This Week In Cambodian History: July 23-29

On July 23, 1997, Laos and Myanmar joined ASEAN. Cambodia, due to join on this date, had been rejected after political violence. Cambodian Foreign Minister Ung Huot  welcomed ASEAN mediation efforts and repeated that Cambodia did want to join the ASEAN grouping. The country retained observer status, and finally joined in 1999.

On July 23, 2011, one Cambodian soldier was killed along the Cambodian-Thai border while another was wounded. A local military commander stated that the soldier’s death was a result of clashes provoked by Thai troops. Pok Sophal, a commander for Oddar Meanchey’s Trapaing Prasat district, stated that, “We had an appointment for the meeting [between the two sides], and when we were walking, they opened fire at our soldiers”. 

On July 24, 2014, a British expat living in Cambodia was convicted of defamation in the Phnom Penh Municipal Court for statements published on his personal blog relating to the director of a private investment firm. Rupert Winchester, a property reporter for the Phnom Penh Post who was living in Cambodia ran a personal blog called “The Mighty Penh.”
In a June 4, 2013, blog entry titled “I Get Knocked Down,” Winchester posted a photo of an orange colonial-era house, which was built at the turn of the 20th century a couple blocks from the Mekong River in Phnom Penh. Winchester claimed that Etienne Chenevier, a French property developer who serves as director of City Star Private Equity Asia, planned to raze the structure to make room for a seven-story condominium complex.
According to the complaint, Chenevier informed Winchester by telephone that City Star had no intention to knock down the building: “Why would we knock down our own building. … [I]f [you] print[] that I will sue [you].” After the conversation, Winchester posted on his blog, “Well I say you will [knock it down]. Knock yourself out, suing-wise, you cheap aggressive huckster.” Winchester also published an article containing similar statements about City Star in the Phnom Penh Post, where he was then working as an editor. The Phnom Penh Post subsequently issued a retraction. On June 7, 2013, Winchester removed the offending portions of his blog entry.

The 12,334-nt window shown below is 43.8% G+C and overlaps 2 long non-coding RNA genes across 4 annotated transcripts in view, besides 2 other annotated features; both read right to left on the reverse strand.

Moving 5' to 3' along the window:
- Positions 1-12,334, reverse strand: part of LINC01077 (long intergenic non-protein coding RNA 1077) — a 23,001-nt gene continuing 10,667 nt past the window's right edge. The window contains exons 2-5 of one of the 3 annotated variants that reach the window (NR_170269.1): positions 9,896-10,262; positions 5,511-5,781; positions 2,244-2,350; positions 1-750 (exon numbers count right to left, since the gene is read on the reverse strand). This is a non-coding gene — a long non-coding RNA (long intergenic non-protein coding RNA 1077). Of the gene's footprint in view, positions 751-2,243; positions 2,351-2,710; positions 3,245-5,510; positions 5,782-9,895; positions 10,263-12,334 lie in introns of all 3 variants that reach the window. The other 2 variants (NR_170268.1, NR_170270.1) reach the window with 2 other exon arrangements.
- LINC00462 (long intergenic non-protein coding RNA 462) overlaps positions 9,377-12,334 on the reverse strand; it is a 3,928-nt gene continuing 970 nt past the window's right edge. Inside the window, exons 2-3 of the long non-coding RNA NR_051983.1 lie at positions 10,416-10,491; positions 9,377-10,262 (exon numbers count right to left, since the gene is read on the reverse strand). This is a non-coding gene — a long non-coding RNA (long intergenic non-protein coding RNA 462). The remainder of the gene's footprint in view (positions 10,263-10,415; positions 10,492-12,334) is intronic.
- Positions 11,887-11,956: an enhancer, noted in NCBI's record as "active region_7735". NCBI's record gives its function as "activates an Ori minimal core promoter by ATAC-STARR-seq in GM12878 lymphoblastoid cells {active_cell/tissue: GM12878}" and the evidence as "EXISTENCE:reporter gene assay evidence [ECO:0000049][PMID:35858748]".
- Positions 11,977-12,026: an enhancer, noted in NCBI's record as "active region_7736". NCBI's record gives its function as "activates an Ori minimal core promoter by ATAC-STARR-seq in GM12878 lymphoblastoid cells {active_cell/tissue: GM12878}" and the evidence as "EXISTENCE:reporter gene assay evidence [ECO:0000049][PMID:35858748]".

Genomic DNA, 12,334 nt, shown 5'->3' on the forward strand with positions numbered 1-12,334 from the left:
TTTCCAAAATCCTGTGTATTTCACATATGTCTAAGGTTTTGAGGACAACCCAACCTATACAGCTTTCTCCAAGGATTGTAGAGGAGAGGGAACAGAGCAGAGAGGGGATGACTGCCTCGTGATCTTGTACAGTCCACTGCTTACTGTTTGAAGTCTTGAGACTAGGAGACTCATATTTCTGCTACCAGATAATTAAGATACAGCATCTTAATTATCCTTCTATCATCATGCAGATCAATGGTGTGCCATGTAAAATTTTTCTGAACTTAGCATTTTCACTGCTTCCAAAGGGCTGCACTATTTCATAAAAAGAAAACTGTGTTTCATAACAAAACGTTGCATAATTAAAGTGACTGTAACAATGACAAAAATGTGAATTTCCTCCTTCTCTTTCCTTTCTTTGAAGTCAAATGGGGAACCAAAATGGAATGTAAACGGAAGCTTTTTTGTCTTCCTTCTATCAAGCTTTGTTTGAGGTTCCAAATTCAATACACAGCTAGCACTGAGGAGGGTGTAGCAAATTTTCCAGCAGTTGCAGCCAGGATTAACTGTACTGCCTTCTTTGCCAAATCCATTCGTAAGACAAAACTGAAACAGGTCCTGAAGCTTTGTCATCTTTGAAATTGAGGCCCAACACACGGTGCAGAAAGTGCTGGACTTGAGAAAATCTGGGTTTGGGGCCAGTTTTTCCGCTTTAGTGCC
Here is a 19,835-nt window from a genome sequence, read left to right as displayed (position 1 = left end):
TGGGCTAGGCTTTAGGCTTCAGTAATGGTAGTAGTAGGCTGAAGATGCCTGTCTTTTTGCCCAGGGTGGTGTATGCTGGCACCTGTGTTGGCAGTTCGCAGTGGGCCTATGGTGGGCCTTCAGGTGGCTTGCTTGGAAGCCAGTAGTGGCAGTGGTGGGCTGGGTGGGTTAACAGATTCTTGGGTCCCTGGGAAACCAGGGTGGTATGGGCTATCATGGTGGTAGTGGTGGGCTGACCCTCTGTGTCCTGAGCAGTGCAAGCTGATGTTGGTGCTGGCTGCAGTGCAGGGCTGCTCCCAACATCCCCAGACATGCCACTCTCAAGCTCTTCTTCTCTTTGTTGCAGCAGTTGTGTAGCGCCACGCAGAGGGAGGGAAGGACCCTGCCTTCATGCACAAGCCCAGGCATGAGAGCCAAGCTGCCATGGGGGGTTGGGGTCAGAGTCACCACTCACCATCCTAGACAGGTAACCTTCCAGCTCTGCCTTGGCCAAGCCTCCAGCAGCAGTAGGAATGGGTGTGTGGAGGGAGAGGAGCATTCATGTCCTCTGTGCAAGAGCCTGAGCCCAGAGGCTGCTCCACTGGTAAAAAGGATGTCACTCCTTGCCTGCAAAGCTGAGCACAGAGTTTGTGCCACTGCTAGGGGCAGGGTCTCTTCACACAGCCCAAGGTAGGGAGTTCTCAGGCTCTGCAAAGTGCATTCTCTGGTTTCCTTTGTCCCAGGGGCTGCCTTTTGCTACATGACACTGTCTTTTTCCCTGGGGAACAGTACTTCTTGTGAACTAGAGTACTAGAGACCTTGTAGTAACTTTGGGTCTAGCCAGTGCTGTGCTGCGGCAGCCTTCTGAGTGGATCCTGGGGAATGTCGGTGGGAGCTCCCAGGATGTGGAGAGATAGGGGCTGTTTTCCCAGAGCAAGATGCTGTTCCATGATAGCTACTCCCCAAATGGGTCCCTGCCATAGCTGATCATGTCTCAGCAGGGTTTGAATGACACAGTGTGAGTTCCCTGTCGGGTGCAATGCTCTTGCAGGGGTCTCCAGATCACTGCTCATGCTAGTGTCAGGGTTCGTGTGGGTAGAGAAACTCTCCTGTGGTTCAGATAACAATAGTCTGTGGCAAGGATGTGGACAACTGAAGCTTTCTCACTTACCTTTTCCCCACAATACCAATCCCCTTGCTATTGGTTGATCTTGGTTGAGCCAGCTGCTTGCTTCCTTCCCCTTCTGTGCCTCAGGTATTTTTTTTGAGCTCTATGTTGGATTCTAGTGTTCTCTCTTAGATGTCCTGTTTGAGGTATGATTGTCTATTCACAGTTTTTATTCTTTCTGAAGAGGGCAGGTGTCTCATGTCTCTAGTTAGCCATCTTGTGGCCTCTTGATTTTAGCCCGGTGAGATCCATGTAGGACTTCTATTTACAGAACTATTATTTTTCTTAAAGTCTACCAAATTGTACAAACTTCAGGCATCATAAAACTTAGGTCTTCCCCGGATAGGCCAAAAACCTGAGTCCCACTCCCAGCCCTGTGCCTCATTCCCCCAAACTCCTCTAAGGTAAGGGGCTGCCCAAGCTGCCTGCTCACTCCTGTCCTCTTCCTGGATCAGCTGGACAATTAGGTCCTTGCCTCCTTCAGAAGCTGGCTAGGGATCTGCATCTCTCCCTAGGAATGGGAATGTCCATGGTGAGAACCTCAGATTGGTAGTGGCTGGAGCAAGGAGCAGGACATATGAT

On July 27, 2013, Chenevier filed a complaint requesting criminal prosecution of Winchester. On July 24, 2014, Judge Ros Piseth found Winchester guilty of defamation, ordered him to pay $25,000 in damages to Chenevier, and imposed an additional $2,000 fine. According to The Cambodia Daily, Judge Piseth stated “[If you] say something bad about others it [could lead to] a defamation case.”

On July 25, 1978, in a briefing with Vietnamese Foreign Ministry officials the Soviet chargé d’affaires in Hanoi was told that the Kampuchean Government had deployed 14 of its 17 regular army divisions and 16 local regiments along the border with Vietnam.

On July 25, 1983, the “Research Committee on Pol Pot’s Genocidal Regime” issued its final report, including detailed province-by-province data. Earlier data showed that close 2 million people had died under Pol Pot’s regime, but the 1983 report showed that 3,314,768 people, an estimated 25% of the population, lost their lives in the “Pol Pot time.” This discrepancy in estimates could be due to differences in data collection methods, thereby resulting in either an undercounting of the 2 million statistic or an overcounting of 3 million statistic.

On July 25, 1987, the Khmer Rouge faction publicly disavowed any intention to return to power at the expense of other coalition factions and stated that to do so would jeopardize its national union policy and would alienate “friends in the world.”

July 25, 1997: Pol Pot was convicted of treason in a show trial organized by disgruntled Khmer Rouge officials.

On July 26, 1998, a general election was held. The result was a victory for the Cambodian People’s Party (CPP), which won 64 of the 122 seats, resulting in its leader Hun Sen becoming Prime Minister. Opposition parties sought a recount and claimed there had been irregularities. Voter turnout was 93.7%. Violence flared up in Anlong Veng- 10 were killed.

On July 26 2010, Kaing Guek Eav aka Comrade Duch was found guilty of crimes against humanity, torture, and murder; he was sentenced to 35 years imprisonment, with a pre-trial detention credit of 11 years being applied to his sentence and an additional controversial five-year deduction because his period of pre-trial detention exceeded the maximum allowed under Cambodian law.